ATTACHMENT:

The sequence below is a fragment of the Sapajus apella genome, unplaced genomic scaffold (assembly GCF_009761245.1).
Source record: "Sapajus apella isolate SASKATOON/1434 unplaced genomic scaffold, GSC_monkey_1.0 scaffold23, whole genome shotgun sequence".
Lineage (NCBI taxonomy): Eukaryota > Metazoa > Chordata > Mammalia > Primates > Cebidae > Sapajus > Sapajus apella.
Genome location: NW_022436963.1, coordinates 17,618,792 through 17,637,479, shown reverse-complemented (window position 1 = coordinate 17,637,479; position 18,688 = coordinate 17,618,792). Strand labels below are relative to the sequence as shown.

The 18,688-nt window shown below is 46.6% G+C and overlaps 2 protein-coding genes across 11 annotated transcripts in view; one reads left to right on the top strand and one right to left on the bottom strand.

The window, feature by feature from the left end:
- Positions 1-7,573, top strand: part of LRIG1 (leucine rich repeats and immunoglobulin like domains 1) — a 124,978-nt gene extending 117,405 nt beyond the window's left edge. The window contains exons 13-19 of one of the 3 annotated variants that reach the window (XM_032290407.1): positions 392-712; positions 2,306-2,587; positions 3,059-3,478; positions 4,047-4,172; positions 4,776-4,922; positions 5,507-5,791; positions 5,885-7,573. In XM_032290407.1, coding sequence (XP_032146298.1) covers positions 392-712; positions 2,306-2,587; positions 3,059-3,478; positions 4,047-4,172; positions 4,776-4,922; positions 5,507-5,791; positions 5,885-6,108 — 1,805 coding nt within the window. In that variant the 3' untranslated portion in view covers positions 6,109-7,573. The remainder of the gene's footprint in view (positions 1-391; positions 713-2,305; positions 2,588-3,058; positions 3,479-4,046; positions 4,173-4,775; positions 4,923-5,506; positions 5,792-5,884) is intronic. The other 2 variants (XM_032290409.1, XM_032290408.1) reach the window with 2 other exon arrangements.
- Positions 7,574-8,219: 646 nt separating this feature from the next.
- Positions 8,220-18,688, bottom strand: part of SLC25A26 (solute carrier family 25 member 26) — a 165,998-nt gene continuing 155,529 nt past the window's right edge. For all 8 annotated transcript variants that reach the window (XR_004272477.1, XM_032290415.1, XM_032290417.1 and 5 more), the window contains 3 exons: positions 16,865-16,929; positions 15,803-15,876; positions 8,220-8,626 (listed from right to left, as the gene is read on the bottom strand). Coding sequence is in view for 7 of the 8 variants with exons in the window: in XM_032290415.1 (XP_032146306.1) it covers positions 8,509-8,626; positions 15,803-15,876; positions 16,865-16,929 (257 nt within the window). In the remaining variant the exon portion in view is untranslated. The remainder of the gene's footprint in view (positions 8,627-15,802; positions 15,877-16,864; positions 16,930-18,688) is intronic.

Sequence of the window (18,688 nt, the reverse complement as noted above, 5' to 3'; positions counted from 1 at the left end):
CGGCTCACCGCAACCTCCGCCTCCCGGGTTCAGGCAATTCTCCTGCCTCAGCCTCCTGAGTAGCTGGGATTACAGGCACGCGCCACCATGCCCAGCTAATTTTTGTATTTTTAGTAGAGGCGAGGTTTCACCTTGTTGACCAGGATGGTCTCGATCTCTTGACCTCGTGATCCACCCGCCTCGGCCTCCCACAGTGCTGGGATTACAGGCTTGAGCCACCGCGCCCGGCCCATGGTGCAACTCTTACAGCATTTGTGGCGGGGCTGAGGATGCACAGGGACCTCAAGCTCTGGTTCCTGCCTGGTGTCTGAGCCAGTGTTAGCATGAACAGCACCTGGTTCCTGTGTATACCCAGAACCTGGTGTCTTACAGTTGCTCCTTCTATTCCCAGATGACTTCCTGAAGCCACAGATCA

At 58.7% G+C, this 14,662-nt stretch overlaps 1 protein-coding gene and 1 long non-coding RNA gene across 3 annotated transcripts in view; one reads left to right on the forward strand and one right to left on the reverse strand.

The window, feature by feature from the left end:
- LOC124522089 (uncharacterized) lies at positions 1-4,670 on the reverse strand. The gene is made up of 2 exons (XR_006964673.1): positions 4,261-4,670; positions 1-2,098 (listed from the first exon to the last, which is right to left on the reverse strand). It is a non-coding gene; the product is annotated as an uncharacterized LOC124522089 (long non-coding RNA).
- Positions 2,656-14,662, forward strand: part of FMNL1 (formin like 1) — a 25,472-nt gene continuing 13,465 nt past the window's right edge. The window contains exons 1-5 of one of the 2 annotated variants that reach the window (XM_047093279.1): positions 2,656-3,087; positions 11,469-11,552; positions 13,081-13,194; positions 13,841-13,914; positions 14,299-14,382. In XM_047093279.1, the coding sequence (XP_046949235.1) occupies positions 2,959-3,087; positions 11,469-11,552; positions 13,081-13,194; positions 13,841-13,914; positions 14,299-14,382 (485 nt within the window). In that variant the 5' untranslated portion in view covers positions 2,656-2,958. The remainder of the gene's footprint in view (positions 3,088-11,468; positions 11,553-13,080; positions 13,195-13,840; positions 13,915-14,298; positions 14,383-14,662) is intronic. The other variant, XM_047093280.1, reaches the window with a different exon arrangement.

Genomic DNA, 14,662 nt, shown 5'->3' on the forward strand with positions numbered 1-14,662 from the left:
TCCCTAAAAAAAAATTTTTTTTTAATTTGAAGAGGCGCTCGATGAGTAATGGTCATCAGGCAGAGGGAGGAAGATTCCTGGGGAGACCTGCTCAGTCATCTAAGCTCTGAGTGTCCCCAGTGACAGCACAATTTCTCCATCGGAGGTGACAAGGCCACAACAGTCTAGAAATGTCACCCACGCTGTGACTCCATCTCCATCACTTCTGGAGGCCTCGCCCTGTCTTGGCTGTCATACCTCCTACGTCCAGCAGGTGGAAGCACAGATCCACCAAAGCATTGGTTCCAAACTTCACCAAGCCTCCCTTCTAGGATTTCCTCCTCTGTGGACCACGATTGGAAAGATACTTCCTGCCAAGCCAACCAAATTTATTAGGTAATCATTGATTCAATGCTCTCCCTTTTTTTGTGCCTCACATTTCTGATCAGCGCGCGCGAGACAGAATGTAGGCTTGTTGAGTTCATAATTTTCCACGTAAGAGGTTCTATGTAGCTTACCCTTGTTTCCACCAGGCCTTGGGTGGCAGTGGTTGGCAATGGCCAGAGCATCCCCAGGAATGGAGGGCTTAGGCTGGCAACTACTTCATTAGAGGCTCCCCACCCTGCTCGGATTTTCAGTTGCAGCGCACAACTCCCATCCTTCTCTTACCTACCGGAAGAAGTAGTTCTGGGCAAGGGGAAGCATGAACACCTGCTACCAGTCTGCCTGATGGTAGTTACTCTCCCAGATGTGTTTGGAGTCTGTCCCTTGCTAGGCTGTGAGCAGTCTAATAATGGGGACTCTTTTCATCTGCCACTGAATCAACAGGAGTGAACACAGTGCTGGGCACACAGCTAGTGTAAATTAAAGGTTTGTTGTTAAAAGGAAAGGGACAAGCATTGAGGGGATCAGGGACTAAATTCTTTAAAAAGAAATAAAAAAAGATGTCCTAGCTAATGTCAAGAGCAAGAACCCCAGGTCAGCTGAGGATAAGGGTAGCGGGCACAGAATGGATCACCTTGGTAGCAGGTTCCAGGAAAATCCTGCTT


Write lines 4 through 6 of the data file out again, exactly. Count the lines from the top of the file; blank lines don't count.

Genome location: NW_022436963.1, coordinates 17,618,792 through 17,637,479, shown reverse-complemented (window position 1 = coordinate 17,637,479; position 18,688 = coordinate 17,618,792). Strand labels below are relative to the sequence as shown.

The 18,688-nt window shown below is 46.6% G+C and overlaps 2 protein-coding genes across 11 annotated transcripts in view; one reads left to right on the top strand and one right to left on the bottom strand.

The window, feature by feature from the left end: